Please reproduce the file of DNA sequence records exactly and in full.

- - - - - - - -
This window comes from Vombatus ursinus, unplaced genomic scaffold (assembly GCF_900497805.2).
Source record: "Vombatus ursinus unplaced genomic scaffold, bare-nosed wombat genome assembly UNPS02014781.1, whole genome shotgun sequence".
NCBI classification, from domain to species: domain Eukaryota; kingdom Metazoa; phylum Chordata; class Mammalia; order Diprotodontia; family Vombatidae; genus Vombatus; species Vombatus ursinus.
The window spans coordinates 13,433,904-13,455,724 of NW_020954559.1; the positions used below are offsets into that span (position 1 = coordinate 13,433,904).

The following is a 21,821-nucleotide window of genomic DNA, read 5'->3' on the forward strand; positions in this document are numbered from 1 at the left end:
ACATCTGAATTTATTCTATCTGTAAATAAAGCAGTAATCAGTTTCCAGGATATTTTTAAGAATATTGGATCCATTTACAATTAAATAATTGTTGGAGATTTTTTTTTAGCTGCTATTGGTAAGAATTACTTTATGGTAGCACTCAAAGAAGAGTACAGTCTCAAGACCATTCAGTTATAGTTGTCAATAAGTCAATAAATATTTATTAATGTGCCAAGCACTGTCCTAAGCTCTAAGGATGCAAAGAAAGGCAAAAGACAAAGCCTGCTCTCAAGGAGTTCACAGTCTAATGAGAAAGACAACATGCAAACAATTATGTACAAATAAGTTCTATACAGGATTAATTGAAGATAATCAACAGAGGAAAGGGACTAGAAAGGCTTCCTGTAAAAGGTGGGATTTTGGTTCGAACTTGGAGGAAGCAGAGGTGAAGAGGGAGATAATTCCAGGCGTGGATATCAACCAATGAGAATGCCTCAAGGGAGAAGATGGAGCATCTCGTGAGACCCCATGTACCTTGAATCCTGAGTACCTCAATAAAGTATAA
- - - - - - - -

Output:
This window comes from Vombatus ursinus, unplaced genomic scaffold (assembly GCF_900497805.2).
Source record: "Vombatus ursinus unplaced genomic scaffold, bare-nosed wombat genome assembly UNPS02014781.1, whole genome shotgun sequence".
NCBI classification, from domain to species: domain Eukaryota; kingdom Metazoa; phylum Chordata; class Mammalia; order Diprotodontia; family Vombatidae; genus Vombatus; species Vombatus ursinus.
The window spans coordinates 13,433,904-13,455,724 of NW_020954559.1; the positions used below are offsets into that span (position 1 = coordinate 13,433,904).

The following is a 21,821-nucleotide window of genomic DNA, read 5'->3' on the forward strand; positions in this document are numbered from 1 at the left end:
ACATCTGAATTTATTCTATCTGTAAATAAAGCAGTAATCAGTTTCCAGGATATTTTTAAGAATATTGGATCCATTTACAATTAAATAATTGTTGGAGATTTTTTTTTAGCTGCTATTGGTAAGAATTACTTTATGGTAGCACTCAAAGAAGAGTACAGTCTCAAGACCATTCAGTTATAGTTGTCAATAAGTCAATAAATATTTATTAATGTGCCAAGCACTGTCCTAAGCTCTAAGGATGCAAAGAAAGGCAAAAGACAAAGCCTGCTCTCAAGGAGTTCACAGTCTAATGAGAAAGACAACATGCAAACAATTATGTACAAATAAGTTCTATACAGGATTAATTGAAGATAATCAACAGAGGAAAGGGACTAGAAAGGCTTCCTGTAAAAGGTGGGATTTTGGTTCGAACTTGGAGGAAGCAGAGGTGAAGAGGGAGATAATTCCAGGCGTGGATATCAACCAATGAGAATGCCTCAAGGGAGAAGATGGAGCATCTCGTGAGACCCCATGTACCTTGAATCCTGAGTACCTCAATAAAGTATAA